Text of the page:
I found myself reminiscing earlier this evening after taking Faithful Pup Scout into the backyard for her to do her business. I love our backyard, with a nice thick stand of trees providing a peaceful backdrop which guards our little neighborhood from the power lines running behind it, and giving us a bit of privacy from the main road that runs at an angle to the south. That said, with the leaves still coming in, the trees don't seem quite as thick right now, and the road can be clearly seen. I observed that there was a lot of traffic on this little road. There was a constant flow of cars going in both directions, their headlights and taillights reflecting on the trunks of the trees as they passed by. And that's what caused me to think back to when we moved into this house.
Back then, in 2001, just before September 11 changed our world, we lived in an idyllic rural area, with a cornfield directly across the street, and very little traffic. Our house was about 10 years old, and we were first-time homeowners in our third year of marriage, very excited to be settling in to the normalcy of the American Dream. Call me a romantic, but I bought into the whole married-life, working-a-nine-to-five-job-and-creating-a-home-with-the-one-you-love lifestyle, and Teresa, my wonderful wife, and I were enjoying our life together.
We barely knew any of our neighbors. There was a young couple next door, and they were very nice and quickly became our best friends. The older couple on the other side wasn't quite as friendly, and we felt as if they weren't happy with us as their neighbors, quickly offering us unwanted advice about how we should take care of the garden out front, and how often I should cut the grass. I found myself not wanting to spend much time outside as a result, fearing that every time I did go outside, the older compatriot would find fault with something I was doing. This home-owning stuff was hard work!
It was quiet back then, as I noted, with very little traffic out on the main road. We could just hear the traffic on I-95, about a quarter of a mile to the west and masked by a stand of trees. When I stood on our deck, back when I used our grill regularly, I could hear it more clearly. But it was something that I didn't notice unless I consciously paid attention to it.
About two months after we moved in, we had gone out to dinner with some friends. That evening, a tornado went through the community and ripped up one of the trees just a few houses down from ours. We lost the US flag that hung next to our front door, but fortunately didn't suffer any damage. This same tornado is the one that hit the University of Maryland campus pretty hard.
In March of 2002, we brought home the little Faithful Pup Scout, and she changed our lives in a lot of ways, notably in how she introduced us to our neighbors. Being dog-owners got us outside and we got to know our other neighbors, particularly those who had dogs themselves. And there were a LOT of dogs in the neighborhood. We met our current best friends, just a few houses down. We met the neighborhood patriarch, who kept everyone informed about community issues. I met the British folks across the street. I met "Harley Davidson-guy," the weekend motorcycle rider. I met the "cat-lover," the "Jeep-Guy," the "Gardener," and so many others.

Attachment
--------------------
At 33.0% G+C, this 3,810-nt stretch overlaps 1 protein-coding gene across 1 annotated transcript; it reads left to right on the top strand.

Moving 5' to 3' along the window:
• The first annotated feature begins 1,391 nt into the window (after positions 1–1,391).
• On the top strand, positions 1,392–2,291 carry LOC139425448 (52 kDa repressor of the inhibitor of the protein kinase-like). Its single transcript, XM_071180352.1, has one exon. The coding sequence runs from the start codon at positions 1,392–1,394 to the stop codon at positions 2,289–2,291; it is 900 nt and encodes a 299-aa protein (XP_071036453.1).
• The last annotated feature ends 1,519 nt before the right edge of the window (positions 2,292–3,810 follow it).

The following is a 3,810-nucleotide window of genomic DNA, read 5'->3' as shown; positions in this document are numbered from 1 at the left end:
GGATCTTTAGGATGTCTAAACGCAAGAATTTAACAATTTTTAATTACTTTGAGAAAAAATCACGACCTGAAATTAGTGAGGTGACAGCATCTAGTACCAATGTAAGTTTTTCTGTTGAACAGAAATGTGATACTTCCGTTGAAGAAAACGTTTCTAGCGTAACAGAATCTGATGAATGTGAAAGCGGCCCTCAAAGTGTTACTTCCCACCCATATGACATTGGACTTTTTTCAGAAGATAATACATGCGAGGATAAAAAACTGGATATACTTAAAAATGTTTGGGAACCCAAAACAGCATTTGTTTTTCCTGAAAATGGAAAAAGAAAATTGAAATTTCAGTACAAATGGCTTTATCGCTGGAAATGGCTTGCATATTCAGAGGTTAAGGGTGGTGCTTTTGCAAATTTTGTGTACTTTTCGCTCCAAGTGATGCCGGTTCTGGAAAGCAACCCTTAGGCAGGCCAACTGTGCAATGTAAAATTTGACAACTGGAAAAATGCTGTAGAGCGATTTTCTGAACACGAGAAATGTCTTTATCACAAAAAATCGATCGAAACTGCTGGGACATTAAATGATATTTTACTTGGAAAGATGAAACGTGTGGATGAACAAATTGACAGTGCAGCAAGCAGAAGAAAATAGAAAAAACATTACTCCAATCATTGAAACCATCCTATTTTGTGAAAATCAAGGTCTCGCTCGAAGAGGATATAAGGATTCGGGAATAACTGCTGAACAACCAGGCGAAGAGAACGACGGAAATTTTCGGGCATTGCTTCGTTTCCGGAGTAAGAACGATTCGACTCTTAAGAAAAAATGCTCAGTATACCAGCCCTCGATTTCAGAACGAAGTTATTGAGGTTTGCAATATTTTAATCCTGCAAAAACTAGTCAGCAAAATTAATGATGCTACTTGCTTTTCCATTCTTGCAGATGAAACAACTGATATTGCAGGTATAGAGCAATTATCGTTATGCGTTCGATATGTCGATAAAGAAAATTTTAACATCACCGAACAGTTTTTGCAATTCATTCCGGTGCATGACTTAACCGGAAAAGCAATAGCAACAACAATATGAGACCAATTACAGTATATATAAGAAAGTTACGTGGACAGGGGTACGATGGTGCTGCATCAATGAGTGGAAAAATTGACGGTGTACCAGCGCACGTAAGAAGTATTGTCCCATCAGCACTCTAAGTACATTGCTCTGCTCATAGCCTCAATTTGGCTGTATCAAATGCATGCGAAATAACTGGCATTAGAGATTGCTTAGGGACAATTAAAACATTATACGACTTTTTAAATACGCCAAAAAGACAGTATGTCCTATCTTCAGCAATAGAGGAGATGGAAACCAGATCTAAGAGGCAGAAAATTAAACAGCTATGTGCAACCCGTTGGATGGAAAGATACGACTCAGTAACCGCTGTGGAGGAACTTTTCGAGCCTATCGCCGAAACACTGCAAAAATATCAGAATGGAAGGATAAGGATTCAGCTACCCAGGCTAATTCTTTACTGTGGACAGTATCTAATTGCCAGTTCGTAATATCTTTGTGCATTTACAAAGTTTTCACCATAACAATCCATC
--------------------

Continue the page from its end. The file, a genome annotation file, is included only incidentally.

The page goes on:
When we moved to this home, it was after a long period of searching. We started looking in the Mt. Airy and New Market areas, thinking being farther away from the metropolitan areas would give us more house for the money, but we soon realized this would mean a much longer commute, something I wasn't relishing. Southern Howard County ended up being the perfect location, halfway between Silver Spring, where I worked, and Ellicott City, where Teresa worked. When she was offered a teaching position at the brand-new Reservoir High School, literally less then 10-minutes from our front door, we knew we had made the right decision. But there would be more reason for it.
Daughter Melody arrived in late 2003, changing our lives yet again, but it was in April 2004 that really impacted us. That was when Teresa, my wonderful wife for almost 5 years, passed away unexpectedly, leaving me with a 5-month old baby and an enormous void in our lives. That was when I saw why God had directed us to this home. We lived almost exactly halfway between where my parents lived, in Bowie, and my in-law's home in Wheaton. They would all spend almost everyday with us for much of the next two years. Had we moved to Mt. Airy, it would've placed us a long way from what became our support. Grace Community, our church family, wasn't too far away, but when they finally built the new church building, it was located right down the street in Fulton, almost directly across from Reservoir. This also became very important for us. As the years have gone on, I've gotten to know my neighbors much better, and while I'm more of an introvert than ever, they respect that and are so supportive. Finally, with so many young kids in the community, Melody has a large group of friends to grow up with, and that is fun to see.
God is so good. He gave us a wonderful home, one we will celebrate 14 years in August. It is the second longest place I've lived. When you move into a new house, you really don't necessarily think about what it will be like 5, 10, even 15 years later. This home has made a huge difference for us throughout the many experiences I've had since we moved in back in 2001. And while I am actively considering where I will move to next, likely in the next year or so, I am so thankful for it.
"As for me and my house, we will serve the Lord." Joshua 24:15
Have a great evening, everyone!
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